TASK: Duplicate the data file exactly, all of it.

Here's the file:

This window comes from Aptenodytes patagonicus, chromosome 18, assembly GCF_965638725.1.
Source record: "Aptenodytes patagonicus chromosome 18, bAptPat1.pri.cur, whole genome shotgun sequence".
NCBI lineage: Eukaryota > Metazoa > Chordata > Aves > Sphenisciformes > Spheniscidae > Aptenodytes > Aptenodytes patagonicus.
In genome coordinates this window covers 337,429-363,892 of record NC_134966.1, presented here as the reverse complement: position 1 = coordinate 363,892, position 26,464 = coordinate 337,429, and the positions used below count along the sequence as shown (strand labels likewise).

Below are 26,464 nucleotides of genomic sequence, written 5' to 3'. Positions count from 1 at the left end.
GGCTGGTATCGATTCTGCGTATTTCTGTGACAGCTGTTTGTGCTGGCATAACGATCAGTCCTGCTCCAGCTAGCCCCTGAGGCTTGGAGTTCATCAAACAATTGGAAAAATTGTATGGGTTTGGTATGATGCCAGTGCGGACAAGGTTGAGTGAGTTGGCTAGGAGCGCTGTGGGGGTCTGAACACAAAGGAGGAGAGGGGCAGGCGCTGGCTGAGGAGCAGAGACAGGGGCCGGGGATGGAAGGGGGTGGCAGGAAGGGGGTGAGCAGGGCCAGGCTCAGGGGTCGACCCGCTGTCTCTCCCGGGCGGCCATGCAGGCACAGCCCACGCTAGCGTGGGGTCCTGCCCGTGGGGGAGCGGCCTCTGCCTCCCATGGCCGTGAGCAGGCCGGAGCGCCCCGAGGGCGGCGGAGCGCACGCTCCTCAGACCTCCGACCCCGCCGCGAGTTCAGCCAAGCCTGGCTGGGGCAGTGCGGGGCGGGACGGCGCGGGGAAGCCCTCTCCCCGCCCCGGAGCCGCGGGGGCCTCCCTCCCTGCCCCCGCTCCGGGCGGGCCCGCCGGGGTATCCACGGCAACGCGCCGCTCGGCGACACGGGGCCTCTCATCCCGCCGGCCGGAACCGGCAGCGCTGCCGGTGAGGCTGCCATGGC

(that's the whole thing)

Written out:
This window comes from Aptenodytes patagonicus, chromosome 18, assembly GCF_965638725.1.
Source record: "Aptenodytes patagonicus chromosome 18, bAptPat1.pri.cur, whole genome shotgun sequence".
NCBI lineage: Eukaryota > Metazoa > Chordata > Aves > Sphenisciformes > Spheniscidae > Aptenodytes > Aptenodytes patagonicus.
In genome coordinates this window covers 337,429-363,892 of record NC_134966.1, presented here as the reverse complement: position 1 = coordinate 363,892, position 26,464 = coordinate 337,429, and the positions used below count along the sequence as shown (strand labels likewise).

Below are 26,464 nucleotides of genomic sequence, written 5' to 3'. Positions count from 1 at the left end.
GGCTGGTATCGATTCTGCGTATTTCTGTGACAGCTGTTTGTGCTGGCATAACGATCAGTCCTGCTCCAGCTAGCCCCTGAGGCTTGGAGTTCATCAAACAATTGGAAAAATTGTATGGGTTTGGTATGATGCCAGTGCGGACAAGGTTGAGTGAGTTGGCTAGGAGCGCTGTGGGGGTCTGAACACAAAGGAGGAGAGGGGCAGGCGCTGGCTGAGGAGCAGAGACAGGGGCCGGGGATGGAAGGGGGTGGCAGGAAGGGGGTGAGCAGGGCCAGGCTCAGGGGTCGACCCGCTGTCTCTCCCGGGCGGCCATGCAGGCACAGCCCACGCTAGCGTGGGGTCCTGCCCGTGGGGGAGCGGCCTCTGCCTCCCATGGCCGTGAGCAGGCCGGAGCGCCCCGAGGGCGGCGGAGCGCACGCTCCTCAGACCTCCGACCCCGCCGCGAGTTCAGCCAAGCCTGGCTGGGGCAGTGCGGGGCGGGACGGCGCGGGGAAGCCCTCTCCCCGCCCCGGAGCCGCGGGGGCCTCCCTCCCTGCCCCCGCTCCGGGCGGGCCCGCCGGGGTATCCACGGCAACGCGCCGCTCGGCGACACGGGGCCTCTCATCCCGCCGGCCGGAACCGGCAGCGCTGCCGGTGAGGCTGCCATGGC